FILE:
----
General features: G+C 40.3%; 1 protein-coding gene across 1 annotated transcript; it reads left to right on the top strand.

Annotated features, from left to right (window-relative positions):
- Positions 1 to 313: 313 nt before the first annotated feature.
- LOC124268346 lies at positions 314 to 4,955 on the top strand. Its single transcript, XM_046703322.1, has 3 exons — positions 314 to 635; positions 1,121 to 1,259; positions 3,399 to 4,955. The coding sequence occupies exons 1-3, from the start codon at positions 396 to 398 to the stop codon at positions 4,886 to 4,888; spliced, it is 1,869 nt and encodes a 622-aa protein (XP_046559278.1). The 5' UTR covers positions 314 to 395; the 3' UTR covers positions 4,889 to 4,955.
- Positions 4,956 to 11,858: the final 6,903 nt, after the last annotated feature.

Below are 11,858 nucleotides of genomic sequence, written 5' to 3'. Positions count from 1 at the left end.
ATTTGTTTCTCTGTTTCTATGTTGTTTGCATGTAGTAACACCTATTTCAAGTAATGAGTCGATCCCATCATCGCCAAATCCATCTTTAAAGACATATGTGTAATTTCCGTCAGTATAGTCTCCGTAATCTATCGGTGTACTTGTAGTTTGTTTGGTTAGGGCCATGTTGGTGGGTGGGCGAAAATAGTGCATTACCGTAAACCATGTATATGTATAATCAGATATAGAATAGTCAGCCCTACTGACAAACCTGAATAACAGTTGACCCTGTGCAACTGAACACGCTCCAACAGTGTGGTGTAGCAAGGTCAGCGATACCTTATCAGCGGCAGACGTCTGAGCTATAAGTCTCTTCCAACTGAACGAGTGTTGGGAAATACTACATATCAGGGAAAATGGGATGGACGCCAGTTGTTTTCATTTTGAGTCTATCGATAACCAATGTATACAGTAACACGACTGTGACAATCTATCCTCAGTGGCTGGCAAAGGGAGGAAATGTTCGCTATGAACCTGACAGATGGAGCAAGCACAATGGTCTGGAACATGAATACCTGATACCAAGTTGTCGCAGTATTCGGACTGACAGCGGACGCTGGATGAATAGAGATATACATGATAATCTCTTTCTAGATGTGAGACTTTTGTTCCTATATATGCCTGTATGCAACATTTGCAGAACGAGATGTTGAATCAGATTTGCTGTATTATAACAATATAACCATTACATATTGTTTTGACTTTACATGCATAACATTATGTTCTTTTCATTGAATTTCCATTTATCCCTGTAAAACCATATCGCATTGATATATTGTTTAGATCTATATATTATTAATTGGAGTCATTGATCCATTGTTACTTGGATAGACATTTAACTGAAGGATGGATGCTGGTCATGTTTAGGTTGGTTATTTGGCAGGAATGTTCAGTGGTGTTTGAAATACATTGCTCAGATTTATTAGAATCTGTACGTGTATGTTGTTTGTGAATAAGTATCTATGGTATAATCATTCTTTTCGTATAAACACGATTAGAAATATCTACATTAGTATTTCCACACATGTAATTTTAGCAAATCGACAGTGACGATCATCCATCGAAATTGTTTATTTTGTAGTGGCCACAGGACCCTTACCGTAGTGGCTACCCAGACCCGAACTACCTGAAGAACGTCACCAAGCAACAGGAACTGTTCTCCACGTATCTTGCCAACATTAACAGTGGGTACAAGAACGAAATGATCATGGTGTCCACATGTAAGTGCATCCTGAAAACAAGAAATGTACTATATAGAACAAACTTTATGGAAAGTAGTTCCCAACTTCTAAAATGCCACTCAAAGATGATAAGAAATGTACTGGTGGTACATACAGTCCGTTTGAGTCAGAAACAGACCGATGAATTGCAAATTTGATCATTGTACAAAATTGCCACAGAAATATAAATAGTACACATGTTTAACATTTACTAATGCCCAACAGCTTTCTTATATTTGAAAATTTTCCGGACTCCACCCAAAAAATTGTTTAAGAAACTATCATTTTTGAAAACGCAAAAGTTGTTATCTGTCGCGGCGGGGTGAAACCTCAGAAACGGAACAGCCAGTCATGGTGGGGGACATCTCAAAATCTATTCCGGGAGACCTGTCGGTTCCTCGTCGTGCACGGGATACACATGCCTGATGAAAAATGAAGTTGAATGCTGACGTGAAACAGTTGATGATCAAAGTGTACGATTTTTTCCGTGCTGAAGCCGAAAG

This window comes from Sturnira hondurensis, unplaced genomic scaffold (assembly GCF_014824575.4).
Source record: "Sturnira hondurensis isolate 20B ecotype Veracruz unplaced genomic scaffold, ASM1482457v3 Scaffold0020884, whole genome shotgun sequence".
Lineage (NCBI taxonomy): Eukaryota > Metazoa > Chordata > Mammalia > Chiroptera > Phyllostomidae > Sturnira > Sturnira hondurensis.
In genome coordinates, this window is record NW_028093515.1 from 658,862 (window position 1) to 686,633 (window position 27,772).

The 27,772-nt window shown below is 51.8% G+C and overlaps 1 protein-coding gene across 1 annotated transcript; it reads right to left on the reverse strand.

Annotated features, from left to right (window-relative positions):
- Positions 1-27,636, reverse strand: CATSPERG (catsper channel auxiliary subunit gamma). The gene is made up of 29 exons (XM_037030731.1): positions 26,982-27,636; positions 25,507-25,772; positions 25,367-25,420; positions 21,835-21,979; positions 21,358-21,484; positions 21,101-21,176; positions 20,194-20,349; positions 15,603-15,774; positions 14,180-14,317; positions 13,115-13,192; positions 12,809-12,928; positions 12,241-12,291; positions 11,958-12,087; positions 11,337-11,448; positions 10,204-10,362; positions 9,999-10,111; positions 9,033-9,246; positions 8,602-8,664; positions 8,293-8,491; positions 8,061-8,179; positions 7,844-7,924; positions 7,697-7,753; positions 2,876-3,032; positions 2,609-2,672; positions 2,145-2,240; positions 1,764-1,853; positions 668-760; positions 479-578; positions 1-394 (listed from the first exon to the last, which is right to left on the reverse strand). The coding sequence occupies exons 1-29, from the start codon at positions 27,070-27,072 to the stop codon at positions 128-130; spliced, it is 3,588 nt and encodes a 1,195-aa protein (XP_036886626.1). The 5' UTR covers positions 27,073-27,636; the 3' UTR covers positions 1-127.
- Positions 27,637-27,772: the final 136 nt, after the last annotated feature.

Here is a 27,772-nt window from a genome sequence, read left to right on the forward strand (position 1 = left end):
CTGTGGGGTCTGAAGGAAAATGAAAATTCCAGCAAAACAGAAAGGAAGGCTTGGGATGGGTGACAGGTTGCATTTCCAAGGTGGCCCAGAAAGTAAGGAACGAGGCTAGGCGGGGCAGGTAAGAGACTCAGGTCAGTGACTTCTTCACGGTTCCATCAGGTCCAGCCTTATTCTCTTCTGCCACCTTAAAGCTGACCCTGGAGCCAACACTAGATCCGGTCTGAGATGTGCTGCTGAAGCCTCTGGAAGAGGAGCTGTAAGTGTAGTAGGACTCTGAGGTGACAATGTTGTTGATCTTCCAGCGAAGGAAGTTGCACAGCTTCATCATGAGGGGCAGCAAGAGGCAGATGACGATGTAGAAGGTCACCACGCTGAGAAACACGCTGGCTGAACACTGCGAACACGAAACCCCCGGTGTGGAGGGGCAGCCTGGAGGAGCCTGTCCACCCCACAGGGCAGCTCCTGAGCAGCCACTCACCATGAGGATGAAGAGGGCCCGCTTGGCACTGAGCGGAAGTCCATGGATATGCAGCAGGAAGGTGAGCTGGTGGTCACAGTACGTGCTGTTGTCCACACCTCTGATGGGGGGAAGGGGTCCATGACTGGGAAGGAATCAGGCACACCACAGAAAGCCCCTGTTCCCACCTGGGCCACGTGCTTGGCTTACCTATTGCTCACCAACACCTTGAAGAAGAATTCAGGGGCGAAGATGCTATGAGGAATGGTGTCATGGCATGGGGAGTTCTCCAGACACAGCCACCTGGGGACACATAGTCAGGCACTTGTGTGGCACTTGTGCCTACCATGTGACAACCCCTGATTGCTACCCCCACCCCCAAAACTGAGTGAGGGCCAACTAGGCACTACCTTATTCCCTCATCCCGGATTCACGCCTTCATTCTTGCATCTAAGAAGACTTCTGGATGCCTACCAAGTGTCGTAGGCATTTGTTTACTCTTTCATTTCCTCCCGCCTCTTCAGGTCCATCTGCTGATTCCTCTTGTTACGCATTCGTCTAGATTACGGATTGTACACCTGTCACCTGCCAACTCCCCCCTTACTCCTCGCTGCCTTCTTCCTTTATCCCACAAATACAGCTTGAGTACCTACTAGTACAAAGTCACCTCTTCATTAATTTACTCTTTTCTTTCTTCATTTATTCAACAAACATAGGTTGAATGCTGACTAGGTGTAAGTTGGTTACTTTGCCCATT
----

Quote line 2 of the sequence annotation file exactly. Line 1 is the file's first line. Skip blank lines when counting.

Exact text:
Annotated features, from left to right (window-relative positions):